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Tuesday, April 13, 2004
 

Newspapers Drop Earnhardt Photo Case: A group of Florida newspapers has dropped its lawsuit attempting to gain access to the Dale Earnhardt autopsy photos. The newspapers made a claim under the Freedom of Information Act, but were deterred by a recent Supreme Court ruling in a different case.

In National Archives and Records Administration v. Favish, the Court ruled 9-0 that the photos taken at the scene of former White House adviser Vincent Foster's suicide did not have to be released. The court held that exemption 7(c) to the FOIA, which protects the "personal privacy" of individuals could also be extended to family members. The court also held that 7(c) could only be trumped by a showing that the information is likely to advance a significant public interest, which much be more specific than just having the information for its own sake.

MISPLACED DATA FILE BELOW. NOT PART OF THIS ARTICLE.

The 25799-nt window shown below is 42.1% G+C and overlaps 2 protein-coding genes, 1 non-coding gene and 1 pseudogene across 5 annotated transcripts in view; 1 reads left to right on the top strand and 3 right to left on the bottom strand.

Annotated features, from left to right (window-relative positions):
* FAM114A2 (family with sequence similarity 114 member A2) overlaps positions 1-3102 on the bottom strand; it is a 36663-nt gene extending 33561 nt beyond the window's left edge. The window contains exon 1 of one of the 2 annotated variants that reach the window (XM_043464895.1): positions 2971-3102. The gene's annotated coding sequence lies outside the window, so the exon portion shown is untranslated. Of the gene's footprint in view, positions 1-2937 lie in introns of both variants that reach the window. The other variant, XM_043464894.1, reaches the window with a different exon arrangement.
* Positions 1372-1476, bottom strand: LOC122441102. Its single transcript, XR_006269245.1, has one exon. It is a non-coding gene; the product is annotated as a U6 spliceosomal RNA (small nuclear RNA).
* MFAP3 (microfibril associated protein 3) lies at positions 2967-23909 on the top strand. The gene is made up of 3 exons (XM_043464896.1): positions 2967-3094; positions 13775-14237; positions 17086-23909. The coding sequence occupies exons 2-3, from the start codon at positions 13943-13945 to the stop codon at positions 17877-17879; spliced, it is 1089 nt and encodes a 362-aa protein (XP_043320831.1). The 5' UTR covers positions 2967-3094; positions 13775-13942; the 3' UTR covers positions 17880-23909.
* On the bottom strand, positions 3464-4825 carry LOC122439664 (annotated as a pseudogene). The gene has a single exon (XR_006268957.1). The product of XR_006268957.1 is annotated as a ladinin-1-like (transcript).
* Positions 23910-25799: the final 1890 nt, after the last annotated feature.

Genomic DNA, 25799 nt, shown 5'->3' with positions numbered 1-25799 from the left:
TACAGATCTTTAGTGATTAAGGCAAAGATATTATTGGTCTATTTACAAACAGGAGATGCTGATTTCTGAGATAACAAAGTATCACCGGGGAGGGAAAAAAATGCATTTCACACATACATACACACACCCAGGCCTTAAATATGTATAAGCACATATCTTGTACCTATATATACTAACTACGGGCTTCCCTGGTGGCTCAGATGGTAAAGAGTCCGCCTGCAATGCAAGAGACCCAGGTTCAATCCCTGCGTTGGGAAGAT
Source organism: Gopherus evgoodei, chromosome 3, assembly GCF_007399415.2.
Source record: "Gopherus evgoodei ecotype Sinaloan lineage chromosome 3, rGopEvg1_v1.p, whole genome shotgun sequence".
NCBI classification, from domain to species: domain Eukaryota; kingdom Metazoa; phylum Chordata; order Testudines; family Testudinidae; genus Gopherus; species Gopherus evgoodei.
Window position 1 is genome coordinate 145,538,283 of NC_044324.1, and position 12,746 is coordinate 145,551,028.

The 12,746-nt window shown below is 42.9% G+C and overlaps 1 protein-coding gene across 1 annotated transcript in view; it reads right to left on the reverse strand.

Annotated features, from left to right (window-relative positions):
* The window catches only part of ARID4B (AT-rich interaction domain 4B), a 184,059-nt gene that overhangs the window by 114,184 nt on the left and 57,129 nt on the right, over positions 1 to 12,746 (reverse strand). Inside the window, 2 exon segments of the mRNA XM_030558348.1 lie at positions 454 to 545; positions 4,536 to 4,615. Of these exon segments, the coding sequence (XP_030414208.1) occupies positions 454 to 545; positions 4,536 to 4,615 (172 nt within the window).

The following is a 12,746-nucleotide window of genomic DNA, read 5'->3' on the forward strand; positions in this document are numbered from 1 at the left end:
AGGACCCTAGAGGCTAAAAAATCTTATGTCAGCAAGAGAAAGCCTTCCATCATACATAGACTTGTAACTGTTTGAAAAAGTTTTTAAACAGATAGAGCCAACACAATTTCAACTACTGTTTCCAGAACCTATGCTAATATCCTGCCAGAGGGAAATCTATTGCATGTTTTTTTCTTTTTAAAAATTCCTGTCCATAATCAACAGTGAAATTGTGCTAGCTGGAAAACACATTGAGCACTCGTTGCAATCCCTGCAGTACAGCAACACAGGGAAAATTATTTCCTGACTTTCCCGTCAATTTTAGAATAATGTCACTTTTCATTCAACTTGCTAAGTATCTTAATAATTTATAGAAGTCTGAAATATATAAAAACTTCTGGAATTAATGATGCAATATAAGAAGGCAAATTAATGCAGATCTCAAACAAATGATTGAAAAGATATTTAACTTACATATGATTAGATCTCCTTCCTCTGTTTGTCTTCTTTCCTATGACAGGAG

I agree with the Supreme Court's decision. There is no need for the press, or anyone, to see photographs of the deceased unless there is a significant interest at stake. Yes, a free press is vital to an open society, but lines must be drawn to protect the privacy rights and feelings of families. This case seems open-and-shut, and the Supreme Court agreed.





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